Cape Point retains an ancient, unadulterated sense of what it must have been like at the very beginning of time. The waves look and sound like two oceans colliding, the beaches are rocky, windswept and inhabited by baboons, antelope and ostriches. Here nature commands you pay attention.
Ocean or current?
Certain unrelenting oceanographers claim geographical supremacy, while other insist on a difference between currents and the oceans themselves. Notwithstanding the continual bickering between the representation of ‘Cape Point’ and ‘Cape Agulhas (roughly 350km further south)’ regarding where the two oceans actually meet, the reserve remains distinctively located.
All roads lead to Cape Point
Particularly the ones that are going in and out of Hout Bay and Muizenburg. Both ports trace a perfect aesthetic preamble to the destination. The eastern False Bay coastline passes though sleepy seaside villages with warmer swimming conditions and great whites, whilst the Atlantic road scenically winds around the mountain along the famous Chapman’s Peak Drive through to the Reserve.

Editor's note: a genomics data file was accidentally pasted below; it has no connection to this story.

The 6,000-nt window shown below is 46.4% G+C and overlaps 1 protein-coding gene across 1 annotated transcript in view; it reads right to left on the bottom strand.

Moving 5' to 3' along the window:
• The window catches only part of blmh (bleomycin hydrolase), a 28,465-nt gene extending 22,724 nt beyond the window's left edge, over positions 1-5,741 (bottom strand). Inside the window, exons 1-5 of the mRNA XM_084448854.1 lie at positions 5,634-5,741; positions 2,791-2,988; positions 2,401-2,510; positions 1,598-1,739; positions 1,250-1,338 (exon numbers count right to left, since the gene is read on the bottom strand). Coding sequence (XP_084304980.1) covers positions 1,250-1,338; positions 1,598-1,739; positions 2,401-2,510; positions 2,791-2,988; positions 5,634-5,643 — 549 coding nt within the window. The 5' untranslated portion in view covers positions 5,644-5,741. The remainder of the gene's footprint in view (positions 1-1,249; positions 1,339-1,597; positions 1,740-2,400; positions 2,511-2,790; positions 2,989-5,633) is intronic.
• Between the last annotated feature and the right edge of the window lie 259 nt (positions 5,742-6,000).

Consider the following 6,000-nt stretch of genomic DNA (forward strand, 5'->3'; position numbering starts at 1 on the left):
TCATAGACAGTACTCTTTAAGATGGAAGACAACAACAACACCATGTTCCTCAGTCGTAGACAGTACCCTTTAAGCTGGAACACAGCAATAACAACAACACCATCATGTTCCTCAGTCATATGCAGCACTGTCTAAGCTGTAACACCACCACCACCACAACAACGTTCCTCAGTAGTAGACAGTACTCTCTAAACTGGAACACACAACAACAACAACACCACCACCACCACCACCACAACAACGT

Fauna and Flora
Certain of the Cape Fynbos species are dependent on periodic fires for their germination process. This member of the floral kingdom which is terrestrially specific to the area, is as fiercely protected as the remaining 360 Chacma baboons in the Peninsula. Feeding them provokes aggression, which in turn leads to unnecessary culling and is therefore strictly forbidden. Like any African safari, it’s recommended to enjoy them from within the safety of your vehicle, preferably without a crumb in sight.
Other species inhabiting the reserve include Bontebok, Eland, various reptiles and just less than 250 species of bird!
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